When a team lead asked his group for volunteers to work with the suspect on an assignment a year-and-half later, no one wanted to work with him and everyone confessed that they didn’t like him. I felt compelled to write a long email to the project manager about all the problems I had with him. Two weeks later, he got fired. The funny thing was that no one told him that he got fired. According to coworkers on his team, he figured it out when his regular and admin Windows accounts  got deactivated, his badge stopped working, and the client refused to return his phone calls. Never did hear if security showed up to escort him out of the building.

The real reason he got fired, I recently learned, was an unknown coworker googled his name, came across the decade-old story about his arrest, and took the story to the client. The coworker got written up by the contracting agency for going to the client, but the coworker felt strongly enough that the client had to know who the suspect was. The client had a felony checkbox on the background check form (i.e., “Have you ever been arrested and/or convicted of a felony?”). The suspect, who didn’t live in a state like California with felony checkbox protections, failed to check the box and didn’t mention his arrest. That was enough to terminate his employment.

Have I Threatened To Shoot You Today?

I’ve read and commented on Slashdot since the dawn of the Internet (circa 1998). More so in recent years while waiting for a script to finish running at my tech job. I’ll find a topic that I’m interested in, read and respond to the early comments, and, if I want to torment the trolls, a.k.a, AC (Anonymous Contributors), I’ll write a controversial comment and camp out on the thread for the rest of the day. I don’t take this seriously because I’m just killing time. That is until an asshat accused me of threatening to shoot him. Even though I’ve asked three times for the asshat to explain how I threatened to shoot him, today I confronted the asshat by breaking out the crayons and coloring inside the lines.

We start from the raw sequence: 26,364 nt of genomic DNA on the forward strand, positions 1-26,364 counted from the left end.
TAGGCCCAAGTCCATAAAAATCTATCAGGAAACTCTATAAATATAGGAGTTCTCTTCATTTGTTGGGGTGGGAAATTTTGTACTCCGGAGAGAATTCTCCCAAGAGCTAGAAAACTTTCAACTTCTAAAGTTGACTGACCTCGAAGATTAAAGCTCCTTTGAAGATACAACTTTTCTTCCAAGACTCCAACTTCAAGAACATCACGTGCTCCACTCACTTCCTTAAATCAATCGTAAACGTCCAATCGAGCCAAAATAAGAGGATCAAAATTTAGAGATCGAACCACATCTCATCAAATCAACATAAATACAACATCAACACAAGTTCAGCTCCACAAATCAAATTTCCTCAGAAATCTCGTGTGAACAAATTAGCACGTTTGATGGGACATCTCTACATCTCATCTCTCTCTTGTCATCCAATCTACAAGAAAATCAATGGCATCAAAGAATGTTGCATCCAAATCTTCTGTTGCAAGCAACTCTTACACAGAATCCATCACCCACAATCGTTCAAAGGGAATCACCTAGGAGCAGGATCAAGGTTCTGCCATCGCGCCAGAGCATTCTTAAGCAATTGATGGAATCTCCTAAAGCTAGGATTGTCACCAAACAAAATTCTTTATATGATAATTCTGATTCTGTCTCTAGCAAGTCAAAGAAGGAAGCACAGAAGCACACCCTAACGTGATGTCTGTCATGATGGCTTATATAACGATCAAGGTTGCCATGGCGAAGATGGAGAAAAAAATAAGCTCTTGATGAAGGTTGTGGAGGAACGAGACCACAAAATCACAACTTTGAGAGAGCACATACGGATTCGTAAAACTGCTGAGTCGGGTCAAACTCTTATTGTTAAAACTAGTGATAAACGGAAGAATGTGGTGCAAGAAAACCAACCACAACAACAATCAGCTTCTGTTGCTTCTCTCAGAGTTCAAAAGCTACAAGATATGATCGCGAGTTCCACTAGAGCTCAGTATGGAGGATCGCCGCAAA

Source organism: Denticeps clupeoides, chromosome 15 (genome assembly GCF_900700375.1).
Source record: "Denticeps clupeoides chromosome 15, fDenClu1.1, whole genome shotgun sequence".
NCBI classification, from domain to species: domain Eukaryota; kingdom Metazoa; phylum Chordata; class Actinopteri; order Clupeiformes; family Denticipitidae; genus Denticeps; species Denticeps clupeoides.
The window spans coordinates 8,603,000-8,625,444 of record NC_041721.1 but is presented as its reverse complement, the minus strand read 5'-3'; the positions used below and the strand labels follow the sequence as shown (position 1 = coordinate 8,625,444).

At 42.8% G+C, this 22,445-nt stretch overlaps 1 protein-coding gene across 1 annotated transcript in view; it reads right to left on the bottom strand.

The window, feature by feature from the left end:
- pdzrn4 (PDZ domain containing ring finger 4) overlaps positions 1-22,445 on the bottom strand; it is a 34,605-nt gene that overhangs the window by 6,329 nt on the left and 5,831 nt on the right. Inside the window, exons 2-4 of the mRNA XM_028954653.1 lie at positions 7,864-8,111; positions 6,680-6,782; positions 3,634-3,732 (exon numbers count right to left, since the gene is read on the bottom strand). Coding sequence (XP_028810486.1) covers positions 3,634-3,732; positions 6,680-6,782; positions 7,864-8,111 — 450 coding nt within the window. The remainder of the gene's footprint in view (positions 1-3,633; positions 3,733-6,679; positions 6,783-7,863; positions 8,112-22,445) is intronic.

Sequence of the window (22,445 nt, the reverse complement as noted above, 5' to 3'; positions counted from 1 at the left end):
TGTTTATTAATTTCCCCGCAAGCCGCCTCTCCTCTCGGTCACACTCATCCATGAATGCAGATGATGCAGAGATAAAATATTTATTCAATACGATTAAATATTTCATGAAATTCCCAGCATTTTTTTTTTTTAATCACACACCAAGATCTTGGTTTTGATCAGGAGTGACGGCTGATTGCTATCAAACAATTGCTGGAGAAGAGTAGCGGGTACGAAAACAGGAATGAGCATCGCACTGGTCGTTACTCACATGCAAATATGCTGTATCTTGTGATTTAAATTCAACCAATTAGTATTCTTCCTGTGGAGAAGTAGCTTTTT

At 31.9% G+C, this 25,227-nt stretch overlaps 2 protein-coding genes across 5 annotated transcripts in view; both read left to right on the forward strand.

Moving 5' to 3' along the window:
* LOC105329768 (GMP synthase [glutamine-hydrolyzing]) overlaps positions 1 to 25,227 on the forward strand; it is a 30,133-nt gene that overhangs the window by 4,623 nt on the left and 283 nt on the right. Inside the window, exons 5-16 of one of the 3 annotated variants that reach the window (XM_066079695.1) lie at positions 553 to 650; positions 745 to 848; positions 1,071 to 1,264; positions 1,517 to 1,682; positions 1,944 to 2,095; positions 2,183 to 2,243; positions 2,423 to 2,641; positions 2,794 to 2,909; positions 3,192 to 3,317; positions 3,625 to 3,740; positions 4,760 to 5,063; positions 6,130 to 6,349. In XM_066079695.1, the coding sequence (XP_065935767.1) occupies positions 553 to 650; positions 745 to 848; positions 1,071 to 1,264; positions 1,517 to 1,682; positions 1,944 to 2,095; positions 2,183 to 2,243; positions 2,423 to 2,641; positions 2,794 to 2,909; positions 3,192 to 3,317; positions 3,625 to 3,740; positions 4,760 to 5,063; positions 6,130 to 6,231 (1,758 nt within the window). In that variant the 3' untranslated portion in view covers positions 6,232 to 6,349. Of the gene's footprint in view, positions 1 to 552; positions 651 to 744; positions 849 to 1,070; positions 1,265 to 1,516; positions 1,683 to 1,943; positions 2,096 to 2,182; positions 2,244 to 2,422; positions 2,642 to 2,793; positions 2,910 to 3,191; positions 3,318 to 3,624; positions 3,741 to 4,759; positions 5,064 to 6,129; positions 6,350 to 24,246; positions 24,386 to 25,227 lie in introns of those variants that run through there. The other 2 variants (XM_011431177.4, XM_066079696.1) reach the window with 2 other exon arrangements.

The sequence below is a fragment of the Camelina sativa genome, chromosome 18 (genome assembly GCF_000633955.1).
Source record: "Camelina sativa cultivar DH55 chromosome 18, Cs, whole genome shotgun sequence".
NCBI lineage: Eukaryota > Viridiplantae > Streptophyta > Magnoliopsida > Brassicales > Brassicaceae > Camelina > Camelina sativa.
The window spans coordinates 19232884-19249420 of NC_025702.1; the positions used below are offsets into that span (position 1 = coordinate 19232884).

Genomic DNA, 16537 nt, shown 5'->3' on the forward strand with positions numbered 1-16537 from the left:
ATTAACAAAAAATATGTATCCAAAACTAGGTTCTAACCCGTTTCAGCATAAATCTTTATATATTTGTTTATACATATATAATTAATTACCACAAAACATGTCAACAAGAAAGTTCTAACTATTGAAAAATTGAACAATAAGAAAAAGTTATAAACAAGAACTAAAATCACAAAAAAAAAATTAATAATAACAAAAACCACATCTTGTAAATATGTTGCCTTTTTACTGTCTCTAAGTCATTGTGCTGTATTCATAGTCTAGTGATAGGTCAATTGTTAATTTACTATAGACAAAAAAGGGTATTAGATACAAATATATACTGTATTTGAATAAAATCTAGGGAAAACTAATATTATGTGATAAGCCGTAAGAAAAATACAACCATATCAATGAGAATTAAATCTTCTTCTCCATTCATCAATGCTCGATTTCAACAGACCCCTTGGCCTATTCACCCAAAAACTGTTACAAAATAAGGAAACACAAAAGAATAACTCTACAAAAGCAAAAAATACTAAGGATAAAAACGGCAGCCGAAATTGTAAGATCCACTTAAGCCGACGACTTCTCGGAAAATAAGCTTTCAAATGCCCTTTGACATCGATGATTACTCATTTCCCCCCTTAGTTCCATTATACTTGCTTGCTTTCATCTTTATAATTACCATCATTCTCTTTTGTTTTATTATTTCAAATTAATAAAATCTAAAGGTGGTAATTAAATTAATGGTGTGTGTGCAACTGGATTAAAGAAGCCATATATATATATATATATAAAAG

What comment provoked this accusation? I asserted my First AND Second Amendment rights.

When talking about the U.S. Constitution, there are two groups that typically talk past each other all the time: the First Amendment people who don’t want the Second Amendment people bearing arms in public because they feel intimidated, and the Second Amendment people who loudly proclaim with obvious display of heavy weaponry that their amendment trumps all other amendments and that the First Amendment people should just shut up.

As a moderate conservative (another controversial statement), my belief is that you can’t have one without the other. The First Amendment grants me the right to speak my mind. The Second Amendment grants me the right to bear arms, and, since California isn’t a strong “stand your ground” state, I don’t have the right to shoot anyone’s sorry ass willy-nilly. This “best of both worlds” position typically pisses off the opposing camps.

One asshat ASSumed that my comment constituted a threat to shoot him.

If I was going to shoot that sorry ass asshat, I wouldn’t announce my intentions to do so under a named account on Slashdot. All the police would have to do is click on the home page link for my Slashdot comments, go to my author website and find my picture. The FBI already has my fingerprints. It wouldn’t take long to track me down.

So why draw attention to this controversy?

A group of Slashdot asshats went to my personal website, saw my picture and started calling me fat (among other explicit things). I collected their comments into an F.A.Q. (Frequently Asked Questions) and posted it on my website. Whenever someone called me fat, I posted the link to the F.A.Q in a reply comment and 3,000+ visitors stampeded to my website. That was 15 years ago and long before I had ads on my websites. This blog post is the new F.A.Q. If the asshat accuses me of threatening to shoot him again, I’ll post the link and collect the ad revenues from 3,000+ visitors.

After a two-year hiatus from blogging on Kicking The Bit Bucket, I’m blowing off the cobwebs and getting back to work.

Friday, 30 March 2017 — By popular request on Slashdot, I added a link to the original comment above. Here’s the link for the parent thread. Read and decide for yourself. That sorry ass asshat is still hounding me six weeks later.

The N.D.A. In Silicon Valley Real Estate